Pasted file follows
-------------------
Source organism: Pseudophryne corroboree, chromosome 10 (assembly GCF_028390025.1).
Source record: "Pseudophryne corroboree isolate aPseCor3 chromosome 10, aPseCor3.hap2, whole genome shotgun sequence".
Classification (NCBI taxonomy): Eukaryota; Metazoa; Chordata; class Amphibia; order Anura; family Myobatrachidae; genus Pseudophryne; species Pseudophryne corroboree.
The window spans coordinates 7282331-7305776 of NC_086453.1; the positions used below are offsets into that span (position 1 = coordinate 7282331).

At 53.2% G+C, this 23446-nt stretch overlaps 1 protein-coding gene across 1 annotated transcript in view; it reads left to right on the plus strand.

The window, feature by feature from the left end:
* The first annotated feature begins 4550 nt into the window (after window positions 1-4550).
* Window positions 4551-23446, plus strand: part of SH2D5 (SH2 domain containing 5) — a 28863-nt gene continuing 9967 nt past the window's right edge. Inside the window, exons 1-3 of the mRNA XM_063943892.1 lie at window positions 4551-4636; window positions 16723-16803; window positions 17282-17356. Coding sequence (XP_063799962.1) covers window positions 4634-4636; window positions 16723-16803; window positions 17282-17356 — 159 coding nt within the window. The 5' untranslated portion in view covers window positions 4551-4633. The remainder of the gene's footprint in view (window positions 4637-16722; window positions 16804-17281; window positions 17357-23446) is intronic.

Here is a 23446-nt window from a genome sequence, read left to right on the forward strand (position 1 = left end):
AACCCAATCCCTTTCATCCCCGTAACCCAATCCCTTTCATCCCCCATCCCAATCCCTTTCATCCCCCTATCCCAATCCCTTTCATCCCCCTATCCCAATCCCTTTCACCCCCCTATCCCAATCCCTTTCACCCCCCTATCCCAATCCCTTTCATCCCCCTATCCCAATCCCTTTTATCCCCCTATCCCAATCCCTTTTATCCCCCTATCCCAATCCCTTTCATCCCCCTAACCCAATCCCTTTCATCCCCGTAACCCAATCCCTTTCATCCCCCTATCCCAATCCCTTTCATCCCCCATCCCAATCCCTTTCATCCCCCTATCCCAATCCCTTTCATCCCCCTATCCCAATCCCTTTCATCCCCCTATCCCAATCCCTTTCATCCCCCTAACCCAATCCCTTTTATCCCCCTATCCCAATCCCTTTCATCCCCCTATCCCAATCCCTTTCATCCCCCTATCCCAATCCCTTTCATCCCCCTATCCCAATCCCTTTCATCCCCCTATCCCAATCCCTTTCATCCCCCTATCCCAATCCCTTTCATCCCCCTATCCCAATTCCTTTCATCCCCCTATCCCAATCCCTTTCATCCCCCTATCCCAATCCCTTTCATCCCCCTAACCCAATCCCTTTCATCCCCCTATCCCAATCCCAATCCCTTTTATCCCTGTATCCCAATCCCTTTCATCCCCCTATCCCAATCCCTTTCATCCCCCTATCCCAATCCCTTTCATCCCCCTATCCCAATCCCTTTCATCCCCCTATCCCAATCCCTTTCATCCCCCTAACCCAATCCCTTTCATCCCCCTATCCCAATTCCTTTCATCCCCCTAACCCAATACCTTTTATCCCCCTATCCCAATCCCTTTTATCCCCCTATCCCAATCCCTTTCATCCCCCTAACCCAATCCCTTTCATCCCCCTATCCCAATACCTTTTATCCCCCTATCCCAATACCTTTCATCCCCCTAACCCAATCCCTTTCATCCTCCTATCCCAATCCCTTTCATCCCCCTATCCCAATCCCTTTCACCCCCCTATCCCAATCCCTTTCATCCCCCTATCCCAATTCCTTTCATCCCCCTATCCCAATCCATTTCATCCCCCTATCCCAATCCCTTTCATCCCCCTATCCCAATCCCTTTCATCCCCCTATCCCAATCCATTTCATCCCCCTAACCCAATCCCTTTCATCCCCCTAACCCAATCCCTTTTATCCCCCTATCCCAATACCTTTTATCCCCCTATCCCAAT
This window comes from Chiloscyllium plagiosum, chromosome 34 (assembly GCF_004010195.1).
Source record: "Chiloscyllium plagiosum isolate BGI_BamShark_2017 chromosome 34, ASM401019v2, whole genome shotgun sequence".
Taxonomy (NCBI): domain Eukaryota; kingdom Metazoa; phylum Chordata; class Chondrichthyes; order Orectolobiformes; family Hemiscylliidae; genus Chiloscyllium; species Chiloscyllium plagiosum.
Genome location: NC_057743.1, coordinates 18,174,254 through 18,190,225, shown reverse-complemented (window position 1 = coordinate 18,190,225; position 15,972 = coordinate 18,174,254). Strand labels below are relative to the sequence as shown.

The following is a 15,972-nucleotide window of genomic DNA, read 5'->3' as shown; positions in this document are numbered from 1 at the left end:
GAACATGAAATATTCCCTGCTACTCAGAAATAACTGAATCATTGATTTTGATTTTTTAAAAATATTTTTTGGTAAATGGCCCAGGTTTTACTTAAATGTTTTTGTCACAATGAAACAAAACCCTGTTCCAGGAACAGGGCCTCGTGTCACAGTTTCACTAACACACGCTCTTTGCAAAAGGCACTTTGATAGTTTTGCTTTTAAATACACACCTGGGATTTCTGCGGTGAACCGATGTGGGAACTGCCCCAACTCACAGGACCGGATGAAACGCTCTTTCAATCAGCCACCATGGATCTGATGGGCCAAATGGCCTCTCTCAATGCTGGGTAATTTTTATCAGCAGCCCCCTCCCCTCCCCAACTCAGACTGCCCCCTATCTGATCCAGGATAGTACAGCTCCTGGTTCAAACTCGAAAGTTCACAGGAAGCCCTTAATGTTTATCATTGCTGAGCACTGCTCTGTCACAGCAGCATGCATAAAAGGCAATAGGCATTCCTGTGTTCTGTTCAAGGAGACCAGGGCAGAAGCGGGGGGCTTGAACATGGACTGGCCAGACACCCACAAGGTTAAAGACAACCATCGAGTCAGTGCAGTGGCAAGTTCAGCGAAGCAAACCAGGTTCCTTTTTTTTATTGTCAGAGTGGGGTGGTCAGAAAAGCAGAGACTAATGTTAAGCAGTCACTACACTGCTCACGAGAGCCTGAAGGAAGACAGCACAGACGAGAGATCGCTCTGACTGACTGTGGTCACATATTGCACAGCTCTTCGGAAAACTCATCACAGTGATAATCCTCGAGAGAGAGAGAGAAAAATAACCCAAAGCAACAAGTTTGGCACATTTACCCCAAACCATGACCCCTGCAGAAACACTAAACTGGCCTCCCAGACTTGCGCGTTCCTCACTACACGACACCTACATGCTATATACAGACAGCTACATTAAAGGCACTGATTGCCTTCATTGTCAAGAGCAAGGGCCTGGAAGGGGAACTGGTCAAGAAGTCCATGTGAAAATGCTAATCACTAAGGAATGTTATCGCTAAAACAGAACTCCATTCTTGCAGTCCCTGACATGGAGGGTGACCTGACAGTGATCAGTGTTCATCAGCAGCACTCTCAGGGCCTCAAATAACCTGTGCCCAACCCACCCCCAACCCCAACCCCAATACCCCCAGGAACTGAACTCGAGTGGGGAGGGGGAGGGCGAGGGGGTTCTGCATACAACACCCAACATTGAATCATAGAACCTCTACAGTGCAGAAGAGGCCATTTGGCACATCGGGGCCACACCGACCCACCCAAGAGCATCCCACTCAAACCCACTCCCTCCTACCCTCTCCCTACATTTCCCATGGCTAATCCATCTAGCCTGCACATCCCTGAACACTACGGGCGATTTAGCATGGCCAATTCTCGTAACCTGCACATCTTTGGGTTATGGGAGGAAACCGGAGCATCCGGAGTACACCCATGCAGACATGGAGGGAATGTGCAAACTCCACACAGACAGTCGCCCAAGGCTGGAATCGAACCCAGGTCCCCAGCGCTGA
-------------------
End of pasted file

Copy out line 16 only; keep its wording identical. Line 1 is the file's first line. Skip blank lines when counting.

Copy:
GAACATGAAATATTCCCTGCTACTCAGAAATAACTGAATCATTGATTTTGATTTTTTAAAAATATTTTTTGGTAAATGGCCCAGGTTTTACTTAAATGTTTTTGTCACAATGAAACAAAACCCTGTTCCAGGAACAGGGCCTCGTGTCACAGTTTCACTAACACACGCTCTTTGCAAAAGGCACTTTGATAGTTTTGCTTTTAAATACACACCTGGGATTTCTGCGGTGAACCGATGTGGGAACTGCCCCAACTCACAGGACCGGATGAAACGCTCTTTCAATCAGCCACCATGGATCTGATGGGCCAAATGGCCTCTCTCAATGCTGGGTAATTTTTATCAGCAGCCCCCTCCCCTCCCCAACTCAGACTGCCCCCTATCTGATCCAGGATAGTACAGCTCCTGGTTCAAACTCGAAAGTTCACAGGAAGCCCTTAATGTTTATCATTGCTGAGCACTGCTCTGTCACAGCAGCATGCATAAAAGGCAATAGGCATTCCTGTGTTCTGTTCAAGGAGACCAGGGCAGAAGCGGGGGGCTTGAACATGGACTGGCCAGACACCCACAAGGTTAAAGACAACCATCGAGTCAGTGCAGTGGCAAGTTCAGCGAAGCAAACCAGGTTCCTTTTTTTTATTGTCAGAGTGGGGTGGTCAGAAAAGCAGAGACTAATGTTAAGCAGTCACTACACTGCTCACGAGAGCCTGAAGGAAGACAGCACAGACGAGAGATCGCTCTGACTGACTGTGGTCACATATTGCACAGCTCTTCGGAAAACTCATCACAGTGATAATCCTCGAGAGAGAGAGAGAAAAATAACCCAAAGCAACAAGTTTGGCACATTTACCCCAAACCATGACCCCTGCAGAAACACTAAACTGGCCTCCCAGACTTGCGCGTTCCTCACTACACGACACCTACATGCTATATACAGACAGCTACATTAAAGGCACTGATTGCCTTCATTGTCAAGAGCAAGGGCCTGGAAGGGGAACTGGTCAAGAAGTCCATGTGAAAATGCTAATCACTAAGGAATGTTATCGCTAAAACAGAACTCCATTCTTGCAGTCCCTGACATGGAGGGTGACCTGACAGTGATCAGTGTTCATCAGCAGCACTCTCAGGGCCTCAAATAACCTGTGCCCAACCCACCCCCAACCCCAACCCCAATACCCCCAGGAACTGAACTCGAGTGGGGAGGGGGAGGGCGAGGGGGTTCTGCATACAACACCCAACATTGAATCATAGAACCTCTACAGTGCAGAAGAGGCCATTTGGCACATCGGGGCCACACCGACCCACCCAAGAGCATCCCACTCAAACCCACTCCCTCCTACCCTCTCCCTACATTTCCCATGGCTAATCCATCTAGCCTGCACATCCCTGAACACTACGGGCGATTTAGCATGGCCAATTCTCGTAACCTGCACATCTTTGGGTTATGGGAGGAAACCGGAGCATCCGGAGTACACCCATGCAGACATGGAGGGAATGTGCAAACTCCACACAGACAGTCGCCCAAGGCTGGAATCGAACCCAGGTCCCCAGCGCTGA